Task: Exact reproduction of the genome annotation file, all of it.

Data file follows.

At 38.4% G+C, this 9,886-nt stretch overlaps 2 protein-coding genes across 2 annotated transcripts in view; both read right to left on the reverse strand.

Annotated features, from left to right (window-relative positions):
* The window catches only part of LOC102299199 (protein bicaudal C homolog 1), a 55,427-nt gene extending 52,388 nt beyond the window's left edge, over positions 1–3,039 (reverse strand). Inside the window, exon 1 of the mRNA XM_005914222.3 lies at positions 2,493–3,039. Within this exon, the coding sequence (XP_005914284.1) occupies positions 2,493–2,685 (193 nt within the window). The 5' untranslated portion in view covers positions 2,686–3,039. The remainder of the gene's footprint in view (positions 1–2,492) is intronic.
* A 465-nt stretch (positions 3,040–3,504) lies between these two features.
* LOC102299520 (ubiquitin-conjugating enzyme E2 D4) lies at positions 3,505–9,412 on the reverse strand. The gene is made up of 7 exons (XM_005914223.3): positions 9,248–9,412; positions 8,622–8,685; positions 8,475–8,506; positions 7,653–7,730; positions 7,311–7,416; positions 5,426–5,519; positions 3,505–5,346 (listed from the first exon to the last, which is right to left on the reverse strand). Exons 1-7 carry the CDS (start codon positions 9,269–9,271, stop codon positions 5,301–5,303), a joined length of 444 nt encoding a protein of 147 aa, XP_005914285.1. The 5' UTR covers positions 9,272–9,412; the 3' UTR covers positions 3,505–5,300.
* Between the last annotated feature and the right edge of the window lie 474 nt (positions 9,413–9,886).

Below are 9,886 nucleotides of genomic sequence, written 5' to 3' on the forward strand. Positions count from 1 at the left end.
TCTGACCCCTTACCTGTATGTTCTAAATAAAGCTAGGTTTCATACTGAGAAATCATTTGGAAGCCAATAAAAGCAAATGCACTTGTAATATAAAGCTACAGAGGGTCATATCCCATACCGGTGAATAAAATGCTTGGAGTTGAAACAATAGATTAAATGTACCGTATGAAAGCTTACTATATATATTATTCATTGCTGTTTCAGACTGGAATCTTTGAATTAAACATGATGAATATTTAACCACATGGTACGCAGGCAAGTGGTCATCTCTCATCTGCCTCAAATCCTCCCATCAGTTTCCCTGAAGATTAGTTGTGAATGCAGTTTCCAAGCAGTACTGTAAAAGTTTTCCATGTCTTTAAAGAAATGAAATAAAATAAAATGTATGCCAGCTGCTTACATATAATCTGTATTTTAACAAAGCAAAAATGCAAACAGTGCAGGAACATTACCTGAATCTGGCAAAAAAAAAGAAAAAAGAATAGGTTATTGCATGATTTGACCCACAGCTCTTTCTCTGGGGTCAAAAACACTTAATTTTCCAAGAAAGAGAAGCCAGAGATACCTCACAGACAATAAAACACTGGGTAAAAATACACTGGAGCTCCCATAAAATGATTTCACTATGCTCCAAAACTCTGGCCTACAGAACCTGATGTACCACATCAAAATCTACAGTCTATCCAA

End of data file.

At 38.4% G+C, this 9,886-nt stretch overlaps 2 protein-coding genes across 2 annotated transcripts in view; both read right to left on the reverse strand.

Annotated features, from left to right (window-relative positions):
* The window catches only part of LOC102299199 (protein bicaudal C homolog 1), a 55,427-nt gene extending 52,388 nt beyond the window's left edge, over positions 1–3,039 (reverse strand). Inside the window, exon 1 of the mRNA XM_005914222.3 lies at positions 2,493–3,039. Within this exon, the coding sequence (XP_005914284.1) occupies positions 2,493–2,685 (193 nt within the window). The 5' untranslated portion in view covers positions 2,686–3,039. The remainder of the gene's footprint in view (positions 1–2,492) is intronic.
* A 465-nt stretch (positions 3,040–3,504) lies between these two features.
* LOC102299520 (ubiquitin-conjugating enzyme E2 D4) lies at positions 3,505–9,412 on the reverse strand. The gene is made up of 7 exons (XM_005914223.3): positions 9,248–9,412; positions 8,622–8,685; positions 8,475–8,506; positions 7,653–7,730; positions 7,311–7,416; positions 5,426–5,519; positions 3,505–5,346 (listed from the first exon to the last, which is right to left on the reverse strand). Exons 1-7 carry the CDS (start codon positions 9,269–9,271, stop codon positions 5,301–5,303), a joined length of 444 nt encoding a protein of 147 aa, XP_005914285.1. The 5' UTR covers positions 9,272–9,412; the 3' UTR covers positions 3,505–5,300.
* Between the last annotated feature and the right edge of the window lie 474 nt (positions 9,413–9,886).

Below are 9,886 nucleotides of genomic sequence, written 5' to 3' on the forward strand. Positions count from 1 at the left end.
TCTGACCCCTTACCTGTATGTTCTAAATAAAGCTAGGTTTCATACTGAGAAATCATTTGGAAGCCAATAAAAGCAAATGCACTTGTAATATAAAGCTACAGAGGGTCATATCCCATACCGGTGAATAAAATGCTTGGAGTTGAAACAATAGATTAAATGTACCGTATGAAAGCTTACTATATATATTATTCATTGCTGTTTCAGACTGGAATCTTTGAATTAAACATGATGAATATTTAACCACATGGTACGCAGGCAAGTGGTCATCTCTCATCTGCCTCAAATCCTCCCATCAGTTTCCCTGAAGATTAGTTGTGAATGCAGTTTCCAAGCAGTACTGTAAAAGTTTTCCATGTCTTTAAAGAAATGAAATAAAATAAAATGTATGCCAGCTGCTTACATATAATCTGTATTTTAACAAAGCAAAAATGCAAACAGTGCAGGAACATTACCTGAATCTGGCAAAAAAAAAGAAAAAAGAATAGGTTATTGCATGATTTGACCCACAGCTCTTTCTCTGGGGTCAAAAACACTTAATTTTCCAAGAAAGAGAAGCCAGAGATACCTCACAGACAATAAAACACTGGGTAAAAATACACTGGAGCTCCCATAAAATGATTTCACTATGCTCCAAAACTCTGGCCTACAGAACCTGATGTACCACATCAAAATCTACAGTCTATCCAA